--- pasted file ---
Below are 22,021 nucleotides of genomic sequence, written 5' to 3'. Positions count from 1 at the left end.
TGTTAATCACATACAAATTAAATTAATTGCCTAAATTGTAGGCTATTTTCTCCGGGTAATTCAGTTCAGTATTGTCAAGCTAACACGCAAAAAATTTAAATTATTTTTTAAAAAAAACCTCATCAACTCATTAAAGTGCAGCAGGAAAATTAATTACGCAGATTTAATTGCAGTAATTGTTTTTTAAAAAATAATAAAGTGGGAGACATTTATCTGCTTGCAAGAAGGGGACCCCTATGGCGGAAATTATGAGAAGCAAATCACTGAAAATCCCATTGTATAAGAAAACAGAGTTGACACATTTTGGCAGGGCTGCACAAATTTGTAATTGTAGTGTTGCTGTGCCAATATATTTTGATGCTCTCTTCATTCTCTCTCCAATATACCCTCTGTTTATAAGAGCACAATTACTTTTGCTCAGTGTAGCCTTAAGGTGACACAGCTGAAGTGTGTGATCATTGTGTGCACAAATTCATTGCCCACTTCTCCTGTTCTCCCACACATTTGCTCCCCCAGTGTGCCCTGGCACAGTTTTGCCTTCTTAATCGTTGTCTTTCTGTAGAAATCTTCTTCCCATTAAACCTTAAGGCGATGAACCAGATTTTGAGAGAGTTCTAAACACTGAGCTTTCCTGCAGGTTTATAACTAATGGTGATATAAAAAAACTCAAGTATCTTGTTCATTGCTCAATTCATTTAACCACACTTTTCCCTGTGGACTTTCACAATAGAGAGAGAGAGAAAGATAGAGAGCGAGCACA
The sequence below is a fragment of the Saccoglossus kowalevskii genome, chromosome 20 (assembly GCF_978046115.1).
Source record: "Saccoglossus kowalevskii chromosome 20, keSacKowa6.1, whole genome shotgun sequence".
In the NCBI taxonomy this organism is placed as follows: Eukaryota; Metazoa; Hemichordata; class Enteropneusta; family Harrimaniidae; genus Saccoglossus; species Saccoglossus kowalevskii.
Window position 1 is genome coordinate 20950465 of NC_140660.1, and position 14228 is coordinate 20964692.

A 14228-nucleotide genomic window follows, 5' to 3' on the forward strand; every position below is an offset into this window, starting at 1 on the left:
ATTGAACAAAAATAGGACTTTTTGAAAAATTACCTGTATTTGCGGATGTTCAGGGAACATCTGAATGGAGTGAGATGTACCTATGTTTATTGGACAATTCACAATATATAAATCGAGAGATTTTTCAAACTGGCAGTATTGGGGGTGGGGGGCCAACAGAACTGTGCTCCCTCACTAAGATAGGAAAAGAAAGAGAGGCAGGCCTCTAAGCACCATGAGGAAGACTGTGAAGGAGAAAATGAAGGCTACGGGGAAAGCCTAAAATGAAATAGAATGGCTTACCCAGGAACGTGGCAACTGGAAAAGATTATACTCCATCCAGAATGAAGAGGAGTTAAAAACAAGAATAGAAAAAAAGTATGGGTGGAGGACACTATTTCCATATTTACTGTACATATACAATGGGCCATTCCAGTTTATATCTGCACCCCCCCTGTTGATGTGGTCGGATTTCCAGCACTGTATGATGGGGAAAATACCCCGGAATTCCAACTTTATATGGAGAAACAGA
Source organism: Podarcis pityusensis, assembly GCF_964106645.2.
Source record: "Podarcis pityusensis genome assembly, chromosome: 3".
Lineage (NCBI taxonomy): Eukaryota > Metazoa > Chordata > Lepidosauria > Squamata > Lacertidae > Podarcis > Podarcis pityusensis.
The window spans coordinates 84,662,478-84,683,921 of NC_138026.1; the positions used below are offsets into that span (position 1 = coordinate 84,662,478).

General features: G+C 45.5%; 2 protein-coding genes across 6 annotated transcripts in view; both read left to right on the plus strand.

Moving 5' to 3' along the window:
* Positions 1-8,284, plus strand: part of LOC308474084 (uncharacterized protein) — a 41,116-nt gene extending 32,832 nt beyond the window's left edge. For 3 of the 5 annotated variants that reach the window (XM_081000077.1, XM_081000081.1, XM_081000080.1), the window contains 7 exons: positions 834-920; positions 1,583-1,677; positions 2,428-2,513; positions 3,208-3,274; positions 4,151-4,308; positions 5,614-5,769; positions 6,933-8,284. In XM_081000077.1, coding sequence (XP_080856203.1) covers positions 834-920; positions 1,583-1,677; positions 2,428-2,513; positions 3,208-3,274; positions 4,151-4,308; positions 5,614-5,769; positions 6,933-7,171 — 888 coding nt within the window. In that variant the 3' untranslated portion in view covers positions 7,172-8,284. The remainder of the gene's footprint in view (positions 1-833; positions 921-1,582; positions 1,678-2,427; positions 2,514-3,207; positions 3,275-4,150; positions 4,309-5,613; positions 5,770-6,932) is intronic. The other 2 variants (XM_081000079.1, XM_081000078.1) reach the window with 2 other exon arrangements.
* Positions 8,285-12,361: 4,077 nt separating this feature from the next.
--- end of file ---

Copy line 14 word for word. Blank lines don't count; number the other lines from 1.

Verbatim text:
Moving 5' to 3' along the window: